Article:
Wednesday, September 16, 2009

Joel Salatin and Cornish Rock Crosses

Congratulations to Joel Salatin on being honored with a Heinz Award,! It is well deserved. This pictures of me and Joel was taken last year at the Society of Environmentalists tour of his Polyface Farm,

One change that I see in the future for Joel’s operation is to raise traditional dual purpose breeds rather than the industrial Cornish/Rock crosses he now raises for meat. Although they convert feed to meat far faster than traditional breeds, they do not contribute to a sustainable, humane farm.

Audrey E. Kali, Ph.D., who teaches in the Communication Arts Department at Framingham State College in Massachusetts, is making a documentary on the subject, exploring whether the Cornish/Rock cross is innately inhumane.

Joseph Marquette of Yellow House Farm in New Hampshire,, says “We are a heritage poultry farm, which would therefore be the polar opposite of the Cornish X. I should say, to orient you to my point of view, that I have little or nothing positive to say about Cornish X. Of course, from a rather compartmentalized point of view, I can recognize the scientific achievement represented in the breeding. However, as a food source, they go against everything I feel should be the nature of good farming.

“Indeed, in our classes on poultry homesteading, they are what I offer as the clearest example of industrial poultry cruelty, in conjunction, of course, with broad-brested white turkeys and factory layers.”

Harvey Ussery has written on alternatives to Cornish Rock crosses,,

The central issue is that Cornish/Rock crosses can barely walk, because of the rapid muscle development and poor bone growth, they are unable to forage for themselves, and their immune status is unclear but unlikely to be very vigorous. They are pathetic living creatures, suited really only to sit by the food dish and eat until they die.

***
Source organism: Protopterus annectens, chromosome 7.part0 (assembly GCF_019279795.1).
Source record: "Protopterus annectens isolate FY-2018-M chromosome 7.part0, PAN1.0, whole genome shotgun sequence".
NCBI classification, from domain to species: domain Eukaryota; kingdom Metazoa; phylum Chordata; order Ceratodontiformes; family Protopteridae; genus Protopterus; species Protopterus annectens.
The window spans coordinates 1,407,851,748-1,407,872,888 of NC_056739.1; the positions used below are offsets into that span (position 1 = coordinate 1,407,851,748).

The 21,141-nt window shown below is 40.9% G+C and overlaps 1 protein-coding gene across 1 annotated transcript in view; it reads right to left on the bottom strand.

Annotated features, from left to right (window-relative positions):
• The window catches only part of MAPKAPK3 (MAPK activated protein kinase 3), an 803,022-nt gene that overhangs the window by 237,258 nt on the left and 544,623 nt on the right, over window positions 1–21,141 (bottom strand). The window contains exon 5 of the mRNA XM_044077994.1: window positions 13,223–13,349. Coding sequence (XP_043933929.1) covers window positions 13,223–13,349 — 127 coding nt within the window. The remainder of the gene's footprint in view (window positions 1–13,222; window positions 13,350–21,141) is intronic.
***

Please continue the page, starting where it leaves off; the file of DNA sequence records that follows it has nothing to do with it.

"The Cornish Cross is often an unhappy bird indeed," reads the caption on this photo, taken by Pamela Marshall, posted on "This one shows the fast-growing, hefty body conformation for which this hybrid was bred. But it also reveals the too-common crippling leg problems, lethargy, and filth on the undercarriage that results from sitting on its belly by the feed trough most of the day."

I didn't have any experience with them until my daughter was in high school. We'd always had traditional breed chickens, but the school had done some kind of experiment with chicks and when it was done allowed the students to take the chicks home. One of my daughter's friends wanted to keep some, but she lived in an apartment and didn't have a place for them. So we invited her to keep them at our house, in with our chickens.

I was astonished to watch them. They literally hobbled over to the food dish, ate all day, got very large and died within months. I'd never seen a chicken do that.

[It occurs to me that the problems we humans face, of being sedentary and eating to excess parallel the animals we raise for food.]

Traditional breeds take longer to reach table size -- four to six months -- but are able to forage, are sprightly and active, take an interest in their environment and generally are more well-rounded as livestock animals. Many chefs and consumers prefer them for their flavor and the texture of the meat.

Three Cheers for Joel! Now, about those chickens…


Homegrown Evolution said...

Hey Christine,

Excellent post! Cornish Rock crosses are just another symptom of a broken agriculture system. As much as I respect Salatin, you ar right to call him out on this issue.


TXsharon said...

You got to meet Joel? Lucky you! Lucky him too! ;-)